Wanting to know how in the world I fit in this crazy quilt of a family was probably another incentive to me as I continued to search for more ancestors. That and being nosy probably are what keeps me going after I hit my head on the brick walls of genealogy. Yet I still wonder why is it so important for me to know.

There are so many people that don’t care about their past. They are more interested in the here and now. Isn’t that the way it should be? But I believe there also needs to be someone that keeps checking the rear view mirror of our lives so that we don’t go off the straight and narrow path; so that we treasure what is beautiful and unique about our particular family; so that we don’t forget the precious and the notorious individuals that share our genes. There’s usually at least one person in the family who is the clearinghouse of that information. Maybe that's it. Maybe that's the reason I am hooked on genealogy. I'm on a mission. My mission to be the clearinghouse publisher.

Monday, July 20, 2009

Oral Legends

Oral legends are the beginning points of most genealogical pursuits. We take them with a grain of salt knowing that they must be corroborated before the legend can become history. We hope that there is enough truth in the legend as we search for evidence.

I am following several family lines each with an oral legend. However, when it comes to my Alexander line, I have a wealth of oral legends and they all contradict each other.

The facts: John Alexander and his wife Catherine lived in Lincoln County, Mississippi with several of their children in 1870. According to the census, John was from Virginia and Catherine was from Maryland.

Oral legend as told to me by my aunt Hortense: John took the name Alexander as his surname because it was Catherine's and because he had some beef against his last slave owner whose surname was Huffman. There are Huffmans living close by on the 1870 census so it kind of made sense. Still, it is conjecture not fact.

Oral legend as told by Florence Octavia Townsend in her bio: "My grandfather, John was born in Liberia and captured and brought to this country when he was twelve years old. He was a slave on the Lambright plantation in Virginia. He was sold to the Huffman plantation in Alabama. He married another slave named Catherine (originally from India) on the Huffman plantation. During the Civil War he ran away and worked for the union forces. After the war he returned home and took his wife and children to Mississippi. Because a union officer named “Alexander” had impressed him he changed the family’s name to that of Alexander. He and Cahterine had twelve children, nine sons and three daughters." Catherine is identified as black not East Indian on the censuses. I have not been able to find a Lambright or Huffman plantation yet in the named states. I have not determined if the John Alexander that I located in the Civil War records is my ancestor or not. I am dubious that someone moved to Mississippi by choice. Still, these are not facts, just legend.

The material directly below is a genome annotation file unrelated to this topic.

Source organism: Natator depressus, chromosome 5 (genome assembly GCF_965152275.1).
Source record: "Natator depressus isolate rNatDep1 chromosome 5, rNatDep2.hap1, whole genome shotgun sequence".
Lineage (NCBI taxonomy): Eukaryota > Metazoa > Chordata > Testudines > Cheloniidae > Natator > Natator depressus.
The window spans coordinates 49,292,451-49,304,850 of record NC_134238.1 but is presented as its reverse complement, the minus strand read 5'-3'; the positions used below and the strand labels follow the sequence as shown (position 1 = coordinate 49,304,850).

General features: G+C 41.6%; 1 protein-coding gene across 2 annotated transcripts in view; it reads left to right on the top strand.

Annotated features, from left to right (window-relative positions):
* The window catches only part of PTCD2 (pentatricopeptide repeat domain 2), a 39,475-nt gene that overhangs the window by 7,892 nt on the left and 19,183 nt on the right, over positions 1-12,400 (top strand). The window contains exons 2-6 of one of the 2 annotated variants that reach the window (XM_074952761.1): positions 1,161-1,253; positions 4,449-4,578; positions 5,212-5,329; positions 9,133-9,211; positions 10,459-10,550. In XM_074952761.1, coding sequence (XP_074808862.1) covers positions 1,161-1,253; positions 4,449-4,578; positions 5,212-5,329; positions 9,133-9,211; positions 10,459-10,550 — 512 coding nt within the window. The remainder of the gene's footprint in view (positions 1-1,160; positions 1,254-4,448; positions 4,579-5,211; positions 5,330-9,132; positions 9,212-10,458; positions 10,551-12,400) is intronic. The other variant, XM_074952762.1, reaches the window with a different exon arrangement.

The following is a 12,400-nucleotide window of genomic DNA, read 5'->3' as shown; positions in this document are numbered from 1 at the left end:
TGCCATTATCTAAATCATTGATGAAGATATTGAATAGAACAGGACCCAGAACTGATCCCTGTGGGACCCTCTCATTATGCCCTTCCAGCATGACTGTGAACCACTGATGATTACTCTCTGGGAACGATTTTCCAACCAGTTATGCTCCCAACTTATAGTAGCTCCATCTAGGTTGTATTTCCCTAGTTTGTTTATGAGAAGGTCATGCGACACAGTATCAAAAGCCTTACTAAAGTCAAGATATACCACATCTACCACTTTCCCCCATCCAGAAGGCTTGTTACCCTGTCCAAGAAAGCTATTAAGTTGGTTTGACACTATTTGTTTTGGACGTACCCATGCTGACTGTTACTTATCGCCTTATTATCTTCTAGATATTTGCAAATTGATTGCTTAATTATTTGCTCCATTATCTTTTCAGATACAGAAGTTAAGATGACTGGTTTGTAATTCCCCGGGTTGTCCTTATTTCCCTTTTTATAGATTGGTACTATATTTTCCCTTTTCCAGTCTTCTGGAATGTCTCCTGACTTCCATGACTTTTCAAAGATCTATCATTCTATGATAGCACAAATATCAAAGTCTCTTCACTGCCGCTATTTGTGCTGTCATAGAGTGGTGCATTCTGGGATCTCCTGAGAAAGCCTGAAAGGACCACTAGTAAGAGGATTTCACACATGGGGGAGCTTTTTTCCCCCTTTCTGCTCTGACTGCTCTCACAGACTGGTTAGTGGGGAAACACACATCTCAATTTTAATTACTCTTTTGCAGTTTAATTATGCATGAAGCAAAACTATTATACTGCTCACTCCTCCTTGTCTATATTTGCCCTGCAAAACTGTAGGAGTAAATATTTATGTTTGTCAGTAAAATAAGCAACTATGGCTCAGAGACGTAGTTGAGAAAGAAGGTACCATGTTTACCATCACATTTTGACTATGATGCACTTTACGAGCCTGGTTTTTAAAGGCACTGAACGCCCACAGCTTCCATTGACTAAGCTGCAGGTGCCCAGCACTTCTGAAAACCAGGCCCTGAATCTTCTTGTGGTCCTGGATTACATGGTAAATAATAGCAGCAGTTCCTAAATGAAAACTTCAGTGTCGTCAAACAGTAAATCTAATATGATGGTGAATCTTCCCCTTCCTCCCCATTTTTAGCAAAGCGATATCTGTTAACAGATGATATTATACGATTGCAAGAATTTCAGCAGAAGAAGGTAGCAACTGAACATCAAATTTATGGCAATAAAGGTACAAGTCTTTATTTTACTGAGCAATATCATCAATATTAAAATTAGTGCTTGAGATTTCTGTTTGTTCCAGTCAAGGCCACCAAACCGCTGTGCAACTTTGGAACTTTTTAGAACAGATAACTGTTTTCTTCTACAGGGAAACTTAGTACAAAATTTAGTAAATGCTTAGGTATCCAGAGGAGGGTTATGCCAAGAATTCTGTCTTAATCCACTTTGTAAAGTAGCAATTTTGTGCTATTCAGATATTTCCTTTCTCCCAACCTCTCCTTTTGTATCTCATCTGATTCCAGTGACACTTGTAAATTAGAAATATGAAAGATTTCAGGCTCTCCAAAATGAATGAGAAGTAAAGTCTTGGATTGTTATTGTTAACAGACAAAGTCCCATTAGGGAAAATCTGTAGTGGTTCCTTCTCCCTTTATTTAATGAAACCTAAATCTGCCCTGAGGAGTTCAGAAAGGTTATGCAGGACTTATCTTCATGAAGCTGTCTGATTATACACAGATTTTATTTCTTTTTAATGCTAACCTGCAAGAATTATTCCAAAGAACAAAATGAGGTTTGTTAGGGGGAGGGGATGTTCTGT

Now I have been told another story by another Alexander. She said as far as she knows John was always an Alexander who lived on a plantation in Virginia called Strouder (sic). She does not know how he got to Mississippi and she never heard of John being in the Civil War.

The one constant is Virginia in this story. The rest are loose strings hanging out on my ancestry tapestry. But this is what is fun about genealogy--being a detective in my own detective story.

Baclk in Indiana

I am back from short trip to Mississippi wiser but not much more informed. I learned that I need to go to the courts because the records that I need are not in the archives. I learned that it is going to take a lot of patience unearthing the data. I'm an information archaeologist. Discovery doesn't happen over night.

It is frustrating and disappointing but I am more determined than ever to find my ancestors. Whenever I google my great grandfather's name, the search only turns up my references. That doesn't help me but just think, it does turn up.

Friday, July 10, 2009

Cemetery Abomination

It is heartbreaking to mourn and bury a loved one. I know. I buried my husband 10 years ago. That is why I am so appalled and outraged by the actions of several individuals that defiled graves so that they could resell the plots over and over again. It is estimated that the crooks made as much as $300,000 in the last few years. According to the newspapers, three gravediggers and a cemetery manager unearthed hundreds of corpses, dumping some of them in a weeded area and double-stacking others in existing graves.